A prospective pilot study comparing rate of processing techniques in autologous fat grafting

Summer E. Hanson, Patrick B. Garvey, Edward I. Chang, Gregory Reece, Jun Liu, Charles E. Butler

Research output: Contribution to journalArticle

3 Scopus citations

Abstract

Background Autologous fat grafting (AFG) is increasing in popularity to address a variety of defects. There is interest in developing techniques to harvest, process, and inject fat to improve clinical outcomes as well as operative efficiency. Objectives The purpose of this pilot study is to compare the rate of graft processing of two commercially available systems for graft preparation. Methods Twenty consecutive cases using an active filtration system (system-AF) were observed followed by 20 consecutive cases using a passive filtration system (system-PF) to compare efficiency rate. Fat processing rate was quantified in milliliters/minute. Results Forty patients underwent AFG with no differences in patient characteristics between the groups. There was 1 incidence of palpable fat necrosis per group (5%). For all patients, this was the first fat grafting procedure; 20% of patients (n = 4 per group) had additional fat grafting. Overall, the rate of adipose tissue preparation was significantly higher with system-AF compared to system-PF (19.8 mL/min vs 5.3 mL/min, P ≤ 0.001). The resulting percent of graftable fat was comparable (AF: 41% vs PF: 42%; P = 0.83). Conclusions Time and motion studies such as this provide a means to systematically document each of the steps involved in fat grafting in a reliable fashion. The authors demonstrate a significantly higher rate of lipoaspirate processing using an active filtration system compared to a passive system. Further large-scale studies of the efficacy and cost analysis of AFG are a necessary component of determining best practices in the field. Level of Evidence: 2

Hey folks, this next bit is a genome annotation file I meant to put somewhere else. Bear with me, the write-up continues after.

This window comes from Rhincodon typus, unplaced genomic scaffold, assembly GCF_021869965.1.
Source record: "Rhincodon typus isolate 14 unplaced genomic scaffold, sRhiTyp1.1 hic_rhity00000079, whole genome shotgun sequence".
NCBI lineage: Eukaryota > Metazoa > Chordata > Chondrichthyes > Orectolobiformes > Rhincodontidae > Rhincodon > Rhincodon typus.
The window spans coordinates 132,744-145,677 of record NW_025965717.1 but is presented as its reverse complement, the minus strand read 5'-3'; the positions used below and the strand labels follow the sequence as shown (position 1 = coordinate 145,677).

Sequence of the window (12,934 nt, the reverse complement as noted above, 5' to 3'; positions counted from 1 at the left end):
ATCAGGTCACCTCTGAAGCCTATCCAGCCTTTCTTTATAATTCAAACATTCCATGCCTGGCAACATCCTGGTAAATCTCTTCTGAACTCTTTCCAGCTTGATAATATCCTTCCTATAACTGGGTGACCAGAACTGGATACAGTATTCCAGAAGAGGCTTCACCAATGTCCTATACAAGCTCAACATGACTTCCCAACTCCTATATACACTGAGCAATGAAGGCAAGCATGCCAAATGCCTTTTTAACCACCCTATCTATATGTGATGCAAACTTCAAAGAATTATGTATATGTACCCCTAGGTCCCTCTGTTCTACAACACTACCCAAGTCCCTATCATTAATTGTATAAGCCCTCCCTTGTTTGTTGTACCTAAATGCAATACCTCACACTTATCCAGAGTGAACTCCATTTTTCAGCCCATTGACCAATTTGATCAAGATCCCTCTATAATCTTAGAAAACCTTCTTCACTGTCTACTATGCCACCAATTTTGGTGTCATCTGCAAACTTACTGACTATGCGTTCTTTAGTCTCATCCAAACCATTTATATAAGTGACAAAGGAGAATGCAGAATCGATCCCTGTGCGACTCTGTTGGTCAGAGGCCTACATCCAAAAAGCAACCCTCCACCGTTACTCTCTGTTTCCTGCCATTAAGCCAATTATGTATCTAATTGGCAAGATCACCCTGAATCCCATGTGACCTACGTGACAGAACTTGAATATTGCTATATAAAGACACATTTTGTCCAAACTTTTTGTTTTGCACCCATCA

Original languageEnglish (US)
Pages (from-to)331-337
Number of pages7
JournalAesthetic surgery journal
Volume39
Issue number3
DOIs
StatePublished - Feb 15 2019

ASJC Scopus subject areas

  • Surgery

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